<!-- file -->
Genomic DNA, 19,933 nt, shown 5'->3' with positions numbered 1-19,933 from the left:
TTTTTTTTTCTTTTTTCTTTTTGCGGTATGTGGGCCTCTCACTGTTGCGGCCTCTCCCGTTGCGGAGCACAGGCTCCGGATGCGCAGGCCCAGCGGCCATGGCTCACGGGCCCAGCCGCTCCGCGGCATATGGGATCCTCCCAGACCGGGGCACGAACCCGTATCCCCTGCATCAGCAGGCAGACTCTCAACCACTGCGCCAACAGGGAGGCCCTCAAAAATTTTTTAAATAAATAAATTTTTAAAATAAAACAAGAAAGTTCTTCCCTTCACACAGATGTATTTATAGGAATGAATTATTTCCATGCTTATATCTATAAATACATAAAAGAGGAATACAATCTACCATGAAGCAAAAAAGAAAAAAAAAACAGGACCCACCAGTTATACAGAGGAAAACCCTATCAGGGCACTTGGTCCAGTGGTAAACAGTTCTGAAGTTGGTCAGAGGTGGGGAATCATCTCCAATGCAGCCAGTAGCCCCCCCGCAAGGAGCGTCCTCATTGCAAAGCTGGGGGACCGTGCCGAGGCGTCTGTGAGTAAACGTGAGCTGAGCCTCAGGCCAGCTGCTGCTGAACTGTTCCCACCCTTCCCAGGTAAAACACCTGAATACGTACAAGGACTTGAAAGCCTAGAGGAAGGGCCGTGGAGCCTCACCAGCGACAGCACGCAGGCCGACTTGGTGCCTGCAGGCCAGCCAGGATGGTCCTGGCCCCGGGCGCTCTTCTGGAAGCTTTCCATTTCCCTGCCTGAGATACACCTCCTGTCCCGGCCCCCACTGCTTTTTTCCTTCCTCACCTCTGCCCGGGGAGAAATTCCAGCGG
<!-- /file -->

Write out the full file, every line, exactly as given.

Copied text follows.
Genomic DNA, 19,933 nt, shown 5'->3' with positions numbered 1-19,933 from the left:
TTTTTTTTTCTTTTTTCTTTTTGCGGTATGTGGGCCTCTCACTGTTGCGGCCTCTCCCGTTGCGGAGCACAGGCTCCGGATGCGCAGGCCCAGCGGCCATGGCTCACGGGCCCAGCCGCTCCGCGGCATATGGGATCCTCCCAGACCGGGGCACGAACCCGTATCCCCTGCATCAGCAGGCAGACTCTCAACCACTGCGCCAACAGGGAGGCCCTCAAAAATTTTTTAAATAAATAAATTTTTAAAATAAAACAAGAAAGTTCTTCCCTTCACACAGATGTATTTATAGGAATGAATTATTTCCATGCTTATATCTATAAATACATAAAAGAGGAATACAATCTACCATGAAGCAAAAAAGAAAAAAAAAACAGGACCCACCAGTTATACAGAGGAAAACCCTATCAGGGCACTTGGTCCAGTGGTAAACAGTTCTGAAGTTGGTCAGAGGTGGGGAATCATCTCCAATGCAGCCAGTAGCCCCCCCGCAAGGAGCGTCCTCATTGCAAAGCTGGGGGACCGTGCCGAGGCGTCTGTGAGTAAACGTGAGCTGAGCCTCAGGCCAGCTGCTGCTGAACTGTTCCCACCCTTCCCAGGTAAAACACCTGAATACGTACAAGGACTTGAAAGCCTAGAGGAAGGGCCGTGGAGCCTCACCAGCGACAGCACGCAGGCCGACTTGGTGCCTGCAGGCCAGCCAGGATGGTCCTGGCCCCGGGCGCTCTTCTGGAAGCTTTCCATTTCCCTGCCTGAGATACACCTCCTGTCCCGGCCCCCACTGCTTTTTTCCTTCCTCACCTCTGCCCGGGGAGAAATTCCAGCGG